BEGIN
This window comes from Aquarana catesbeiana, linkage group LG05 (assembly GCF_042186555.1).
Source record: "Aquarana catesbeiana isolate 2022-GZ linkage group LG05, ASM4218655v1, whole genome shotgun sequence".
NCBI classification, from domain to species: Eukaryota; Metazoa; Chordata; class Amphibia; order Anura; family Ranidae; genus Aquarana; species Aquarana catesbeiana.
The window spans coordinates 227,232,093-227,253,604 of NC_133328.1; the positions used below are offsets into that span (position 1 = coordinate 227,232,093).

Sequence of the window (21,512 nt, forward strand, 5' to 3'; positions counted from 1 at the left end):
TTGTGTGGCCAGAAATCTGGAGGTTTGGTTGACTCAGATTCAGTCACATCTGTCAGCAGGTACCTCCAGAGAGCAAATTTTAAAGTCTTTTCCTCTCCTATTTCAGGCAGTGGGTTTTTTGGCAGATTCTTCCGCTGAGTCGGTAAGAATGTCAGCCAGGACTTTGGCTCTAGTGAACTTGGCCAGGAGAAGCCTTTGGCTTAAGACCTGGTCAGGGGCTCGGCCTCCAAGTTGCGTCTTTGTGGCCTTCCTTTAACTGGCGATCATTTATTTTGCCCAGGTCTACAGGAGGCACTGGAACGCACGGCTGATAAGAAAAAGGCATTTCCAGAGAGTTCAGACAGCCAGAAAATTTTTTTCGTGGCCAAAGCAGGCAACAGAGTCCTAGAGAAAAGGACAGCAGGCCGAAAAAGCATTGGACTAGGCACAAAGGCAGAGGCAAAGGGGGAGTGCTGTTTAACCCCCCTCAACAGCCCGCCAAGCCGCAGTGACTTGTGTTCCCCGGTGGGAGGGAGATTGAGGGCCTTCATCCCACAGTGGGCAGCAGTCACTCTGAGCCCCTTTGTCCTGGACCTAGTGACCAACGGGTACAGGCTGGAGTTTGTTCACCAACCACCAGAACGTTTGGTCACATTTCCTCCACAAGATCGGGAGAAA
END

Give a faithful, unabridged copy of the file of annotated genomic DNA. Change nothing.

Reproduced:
This window comes from Aquarana catesbeiana, linkage group LG05 (assembly GCF_042186555.1).
Source record: "Aquarana catesbeiana isolate 2022-GZ linkage group LG05, ASM4218655v1, whole genome shotgun sequence".
NCBI classification, from domain to species: Eukaryota; Metazoa; Chordata; class Amphibia; order Anura; family Ranidae; genus Aquarana; species Aquarana catesbeiana.
The window spans coordinates 227,232,093-227,253,604 of NC_133328.1; the positions used below are offsets into that span (position 1 = coordinate 227,232,093).

Sequence of the window (21,512 nt, forward strand, 5' to 3'; positions counted from 1 at the left end):
TTGTGTGGCCAGAAATCTGGAGGTTTGGTTGACTCAGATTCAGTCACATCTGTCAGCAGGTACCTCCAGAGAGCAAATTTTAAAGTCTTTTCCTCTCCTATTTCAGGCAGTGGGTTTTTTGGCAGATTCTTCCGCTGAGTCGGTAAGAATGTCAGCCAGGACTTTGGCTCTAGTGAACTTGGCCAGGAGAAGCCTTTGGCTTAAGACCTGGTCAGGGGCTCGGCCTCCAAGTTGCGTCTTTGTGGCCTTCCTTTAACTGGCGATCATTTATTTTGCCCAGGTCTACAGGAGGCACTGGAACGCACGGCTGATAAGAAAAAGGCATTTCCAGAGAGTTCAGACAGCCAGAAAATTTTTTTCGTGGCCAAAGCAGGCAACAGAGTCCTAGAGAAAAGGACAGCAGGCCGAAAAAGCATTGGACTAGGCACAAAGGCAGAGGCAAAGGGGGAGTGCTGTTTAACCCCCCTCAACAGCCCGCCAAGCCGCAGTGACTTGTGTTCCCCGGTGGGAGGGAGATTGAGGGCCTTCATCCCACAGTGGGCAGCAGTCACTCTGAGCCCCTTTGTCCTGGACCTAGTGACCAACGGGTACAGGCTGGAGTTTGTTCACCAACCACCAGAACGTTTGGTCACATTTCCTCCACAAGATCGGGAGAAA